When I first started writing for children, I went through several years of self-education. This is appropriate, by the way: what makes anyone think they can enter any profession, including writing for children, without doing any professional training? Just because someone read books as a child, or reads to their children now, does not mean they can create good children’s books.
My self-education consisted mainly of four parts, and while the industry has changed, these basic steps have not:
1) Practice, practice, practice. This should be obvious. You get better at writing the same way you get better at playing the piano or throwing a baseball. The main difference is, if you make mistakes playing the piano or throwing the baseball, you know it right away. If your writing is subpar, you may not know it, and you may continue to make the same mistakes. So:
2) a critique group is essential. If the first one you try isn't a good match for you, keep trying until you find one.
3) Conference, conference, conference. Especially in the first years of your career, you can learn so much by attending workshops and conferences. Take advantage of anything in your area – even if they’re not specifically for children’s writers – because good writing techniques translate from genre to genre. And join SCBWI and your local chapter, so you’ll know when there are children’s writers conferences near you, and also learn from their terrific newsletters. (And they can help you find a critique group.) You want to be a professional? SCWBI is your professional organization.
4) Read, read, read. This is critical and has two distinct pieces.
A )You must read lots and lots of children’s books, particularly the kinds of books you want to write (picture book non-fiction? Middle-grade mysteries? YA romance?) and particularly the most current examples you can find. The classics are wonderful but many, many of the books you loved as a child (assuming you are not still a child) would simply NOT BE PUBLISHED if they were submitted today. The industry has changed.
B) Read how-to books. Lots of excellent children’s writers have shared their expertise in books, and you will learn something from every single one. But – the industry has changed. Recently as I have been working on re-starting my writing career after a long hiatus, I realized that all the “how-to” books on my shelf were 25-30 years old. (even Olga Litowinsky’s It’s a Bunny Eat Bunny World, which was all about how the industry has changed, is 12 years old – and they’ve been 12 dramatic years in the publishing business!) So while Jane Yolen’s Writing Books for Children and Barbara Seuling’s How to Write a Children's Book and Get it Published will always have a treasured place in my collection, I went looking for some newer instruction. Here are my recommendations for updating your writer’s library (obviously not an exclusive list!):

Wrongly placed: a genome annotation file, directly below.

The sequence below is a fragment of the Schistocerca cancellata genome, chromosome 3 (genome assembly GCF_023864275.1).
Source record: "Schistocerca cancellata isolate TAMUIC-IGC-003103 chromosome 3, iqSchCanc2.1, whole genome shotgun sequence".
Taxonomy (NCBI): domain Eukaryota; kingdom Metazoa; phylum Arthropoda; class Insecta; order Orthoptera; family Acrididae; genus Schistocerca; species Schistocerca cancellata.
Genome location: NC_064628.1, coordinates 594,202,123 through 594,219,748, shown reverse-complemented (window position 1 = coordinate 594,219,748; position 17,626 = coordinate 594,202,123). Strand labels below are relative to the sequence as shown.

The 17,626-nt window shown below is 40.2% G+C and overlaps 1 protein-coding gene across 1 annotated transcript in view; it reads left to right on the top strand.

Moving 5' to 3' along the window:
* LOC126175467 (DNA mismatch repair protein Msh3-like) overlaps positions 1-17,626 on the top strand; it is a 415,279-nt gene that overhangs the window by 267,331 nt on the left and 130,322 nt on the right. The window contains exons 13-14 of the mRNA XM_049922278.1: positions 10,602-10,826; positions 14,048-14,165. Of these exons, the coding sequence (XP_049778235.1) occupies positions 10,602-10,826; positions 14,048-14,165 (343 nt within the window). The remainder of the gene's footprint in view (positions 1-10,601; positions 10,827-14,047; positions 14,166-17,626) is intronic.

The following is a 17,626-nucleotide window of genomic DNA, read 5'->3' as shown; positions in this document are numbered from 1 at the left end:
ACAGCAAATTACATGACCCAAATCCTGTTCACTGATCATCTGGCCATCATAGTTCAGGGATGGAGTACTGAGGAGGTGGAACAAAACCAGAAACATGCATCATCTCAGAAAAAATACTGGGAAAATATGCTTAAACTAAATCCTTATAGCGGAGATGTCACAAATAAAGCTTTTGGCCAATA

Harold Underdown’s Complete Idiot’s Guide to Publishing Children’s Books: a tremendously useful guide (but the 3rd edition is 5 years old now, I wonder if he’s doing an update?) Harold also maintains a very useful website with lot of good articles about the process and the industry.
Ann Whitford Paul’s Writing Picture Books: This is a really instructive little book, with lots of theory and reasons-why: really a course in writing: and most of the points are applicable to any level of children’s book writing.
Kate Messner’s Real Revision: Kate designed this book to be used by classroom teachers but the “how to” of revision are so clearly presented that it is a book which can be tremendously useful for beginning professional writers as well (in fact, I think the way she de-mystifies the revision process makes this book useful even for someone who has been writing and revising for decades).
Cheryl Klein’s Second Sight: this is a treat, a look at revision through the eyes of an editor. The editor’s job, of course, is to take the manuscript that you thought was absolutely PERFECT at the time you put it into the mail, and find ways to help you make it even better. Cheryl’s observations and examples are challenging but super-helpful as you try to get the manuscript to that “I think it’s ready” state.